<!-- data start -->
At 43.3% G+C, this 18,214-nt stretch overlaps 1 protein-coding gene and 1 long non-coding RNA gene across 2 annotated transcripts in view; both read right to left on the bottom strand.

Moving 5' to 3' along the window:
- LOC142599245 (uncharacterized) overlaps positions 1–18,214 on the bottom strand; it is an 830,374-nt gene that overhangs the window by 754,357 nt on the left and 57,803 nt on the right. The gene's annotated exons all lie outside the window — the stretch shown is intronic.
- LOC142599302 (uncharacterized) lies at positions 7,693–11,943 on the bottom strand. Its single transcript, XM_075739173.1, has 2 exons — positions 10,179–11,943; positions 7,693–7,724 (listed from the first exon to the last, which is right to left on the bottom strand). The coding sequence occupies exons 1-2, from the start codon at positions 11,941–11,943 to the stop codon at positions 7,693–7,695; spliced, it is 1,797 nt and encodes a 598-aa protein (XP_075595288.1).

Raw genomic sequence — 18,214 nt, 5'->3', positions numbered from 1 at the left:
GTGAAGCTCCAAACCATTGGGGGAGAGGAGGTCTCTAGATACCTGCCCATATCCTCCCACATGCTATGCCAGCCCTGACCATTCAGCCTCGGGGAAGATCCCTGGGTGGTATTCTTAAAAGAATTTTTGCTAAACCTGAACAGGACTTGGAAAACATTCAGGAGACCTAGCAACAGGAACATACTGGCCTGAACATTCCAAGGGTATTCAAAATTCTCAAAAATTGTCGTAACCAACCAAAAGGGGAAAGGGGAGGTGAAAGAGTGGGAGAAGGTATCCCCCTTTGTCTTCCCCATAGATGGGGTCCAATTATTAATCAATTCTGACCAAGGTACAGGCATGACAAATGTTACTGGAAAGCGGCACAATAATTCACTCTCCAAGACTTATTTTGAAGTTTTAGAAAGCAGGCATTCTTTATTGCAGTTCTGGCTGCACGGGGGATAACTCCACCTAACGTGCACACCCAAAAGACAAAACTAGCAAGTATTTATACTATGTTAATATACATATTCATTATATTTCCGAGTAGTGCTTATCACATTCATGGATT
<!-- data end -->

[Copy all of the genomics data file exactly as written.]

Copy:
At 43.3% G+C, this 18,214-nt stretch overlaps 1 protein-coding gene and 1 long non-coding RNA gene across 2 annotated transcripts in view; both read right to left on the bottom strand.

Moving 5' to 3' along the window:
- LOC142599245 (uncharacterized) overlaps positions 1–18,214 on the bottom strand; it is an 830,374-nt gene that overhangs the window by 754,357 nt on the left and 57,803 nt on the right. The gene's annotated exons all lie outside the window — the stretch shown is intronic.
- LOC142599302 (uncharacterized) lies at positions 7,693–11,943 on the bottom strand. Its single transcript, XM_075739173.1, has 2 exons — positions 10,179–11,943; positions 7,693–7,724 (listed from the first exon to the last, which is right to left on the bottom strand). The coding sequence occupies exons 1-2, from the start codon at positions 11,941–11,943 to the stop codon at positions 7,693–7,695; spliced, it is 1,797 nt and encodes a 598-aa protein (XP_075595288.1).

Raw genomic sequence — 18,214 nt, 5'->3', positions numbered from 1 at the left:
GTGAAGCTCCAAACCATTGGGGGAGAGGAGGTCTCTAGATACCTGCCCATATCCTCCCACATGCTATGCCAGCCCTGACCATTCAGCCTCGGGGAAGATCCCTGGGTGGTATTCTTAAAAGAATTTTTGCTAAACCTGAACAGGACTTGGAAAACATTCAGGAGACCTAGCAACAGGAACATACTGGCCTGAACATTCCAAGGGTATTCAAAATTCTCAAAAATTGTCGTAACCAACCAAAAGGGGAAAGGGGAGGTGAAAGAGTGGGAGAAGGTATCCCCCTTTGTCTTCCCCATAGATGGGGTCCAATTATTAATCAATTCTGACCAAGGTACAGGCATGACAAATGTTACTGGAAAGCGGCACAATAATTCACTCTCCAAGACTTATTTTGAAGTTTTAGAAAGCAGGCATTCTTTATTGCAGTTCTGGCTGCACGGGGGATAACTCCACCTAACGTGCACACCCAAAAGACAAAACTAGCAAGTATTTATACTATGTTAATATACATATTCATTATATTTCCGAGTAGTGCTTATCACATTCATGGATT